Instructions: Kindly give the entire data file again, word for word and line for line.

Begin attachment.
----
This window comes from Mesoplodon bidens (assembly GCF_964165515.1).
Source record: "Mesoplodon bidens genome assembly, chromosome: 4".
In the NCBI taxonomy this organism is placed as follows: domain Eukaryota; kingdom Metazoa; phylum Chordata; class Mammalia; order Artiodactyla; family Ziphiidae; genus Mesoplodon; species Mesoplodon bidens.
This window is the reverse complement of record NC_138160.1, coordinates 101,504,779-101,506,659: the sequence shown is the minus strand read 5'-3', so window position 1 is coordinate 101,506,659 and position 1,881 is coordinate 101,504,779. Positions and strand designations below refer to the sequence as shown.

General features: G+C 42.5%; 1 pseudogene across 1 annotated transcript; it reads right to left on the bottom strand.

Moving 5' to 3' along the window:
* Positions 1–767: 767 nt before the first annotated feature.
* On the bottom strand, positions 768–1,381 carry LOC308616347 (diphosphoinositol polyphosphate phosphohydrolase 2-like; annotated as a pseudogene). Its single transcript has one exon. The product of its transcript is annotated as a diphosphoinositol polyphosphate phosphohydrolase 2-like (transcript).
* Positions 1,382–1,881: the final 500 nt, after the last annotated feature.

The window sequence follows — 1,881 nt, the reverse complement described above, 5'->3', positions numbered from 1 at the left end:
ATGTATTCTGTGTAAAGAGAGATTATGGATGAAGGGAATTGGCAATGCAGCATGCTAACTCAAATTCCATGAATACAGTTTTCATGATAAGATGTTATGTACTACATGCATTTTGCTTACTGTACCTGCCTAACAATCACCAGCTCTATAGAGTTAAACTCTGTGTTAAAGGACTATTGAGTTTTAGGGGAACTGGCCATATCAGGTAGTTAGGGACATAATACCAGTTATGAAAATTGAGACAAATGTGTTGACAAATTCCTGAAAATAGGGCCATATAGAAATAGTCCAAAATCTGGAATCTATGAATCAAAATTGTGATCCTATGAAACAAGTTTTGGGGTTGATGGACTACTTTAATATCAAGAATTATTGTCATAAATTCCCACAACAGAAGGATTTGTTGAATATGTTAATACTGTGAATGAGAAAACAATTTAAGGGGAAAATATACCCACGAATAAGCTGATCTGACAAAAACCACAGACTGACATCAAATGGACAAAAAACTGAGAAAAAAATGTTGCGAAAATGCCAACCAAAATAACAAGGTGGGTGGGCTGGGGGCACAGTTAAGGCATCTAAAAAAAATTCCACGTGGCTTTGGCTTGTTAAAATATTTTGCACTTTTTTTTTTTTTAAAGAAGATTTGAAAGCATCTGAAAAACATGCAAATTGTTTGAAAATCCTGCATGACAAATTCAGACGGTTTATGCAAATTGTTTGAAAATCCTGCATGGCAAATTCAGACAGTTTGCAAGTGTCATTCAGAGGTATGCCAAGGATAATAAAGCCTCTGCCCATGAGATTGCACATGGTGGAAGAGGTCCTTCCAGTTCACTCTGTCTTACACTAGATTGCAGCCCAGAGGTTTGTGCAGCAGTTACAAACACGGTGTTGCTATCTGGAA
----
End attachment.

This window comes from Mesoplodon bidens (assembly GCF_964165515.1).
Source record: "Mesoplodon bidens genome assembly, chromosome: 4".
In the NCBI taxonomy this organism is placed as follows: domain Eukaryota; kingdom Metazoa; phylum Chordata; class Mammalia; order Artiodactyla; family Ziphiidae; genus Mesoplodon; species Mesoplodon bidens.
This window is the reverse complement of record NC_138160.1, coordinates 101,504,779-101,506,659: the sequence shown is the minus strand read 5'-3', so window position 1 is coordinate 101,506,659 and position 1,881 is coordinate 101,504,779. Positions and strand designations below refer to the sequence as shown.

General features: G+C 42.5%; 1 pseudogene across 1 annotated transcript; it reads right to left on the bottom strand.

Moving 5' to 3' along the window:
* Positions 1–767: 767 nt before the first annotated feature.
* On the bottom strand, positions 768–1,381 carry LOC308616347 (diphosphoinositol polyphosphate phosphohydrolase 2-like; annotated as a pseudogene). Its single transcript has one exon. The product of its transcript is annotated as a diphosphoinositol polyphosphate phosphohydrolase 2-like (transcript).
* Positions 1,382–1,881: the final 500 nt, after the last annotated feature.

The window sequence follows — 1,881 nt, the reverse complement described above, 5'->3', positions numbered from 1 at the left end:
ATGTATTCTGTGTAAAGAGAGATTATGGATGAAGGGAATTGGCAATGCAGCATGCTAACTCAAATTCCATGAATACAGTTTTCATGATAAGATGTTATGTACTACATGCATTTTGCTTACTGTACCTGCCTAACAATCACCAGCTCTATAGAGTTAAACTCTGTGTTAAAGGACTATTGAGTTTTAGGGGAACTGGCCATATCAGGTAGTTAGGGACATAATACCAGTTATGAAAATTGAGACAAATGTGTTGACAAATTCCTGAAAATAGGGCCATATAGAAATAGTCCAAAATCTGGAATCTATGAATCAAAATTGTGATCCTATGAAACAAGTTTTGGGGTTGATGGACTACTTTAATATCAAGAATTATTGTCATAAATTCCCACAACAGAAGGATTTGTTGAATATGTTAATACTGTGAATGAGAAAACAATTTAAGGGGAAAATATACCCACGAATAAGCTGATCTGACAAAAACCACAGACTGACATCAAATGGACAAAAAACTGAGAAAAAAATGTTGCGAAAATGCCAACCAAAATAACAAGGTGGGTGGGCTGGGGGCACAGTTAAGGCATCTAAAAAAAATTCCACGTGGCTTTGGCTTGTTAAAATATTTTGCACTTTTTTTTTTTTTAAAGAAGATTTGAAAGCATCTGAAAAACATGCAAATTGTTTGAAAATCCTGCATGACAAATTCAGACGGTTTATGCAAATTGTTTGAAAATCCTGCATGGCAAATTCAGACAGTTTGCAAGTGTCATTCAGAGGTATGCCAAGGATAATAAAGCCTCTGCCCATGAGATTGCACATGGTGGAAGAGGTCCTTCCAGTTCACTCTGTCTTACACTAGATTGCAGCCCAGAGGTTTGTGCAGCAGTTACAAACACGGTGTTGCTATCTGGAA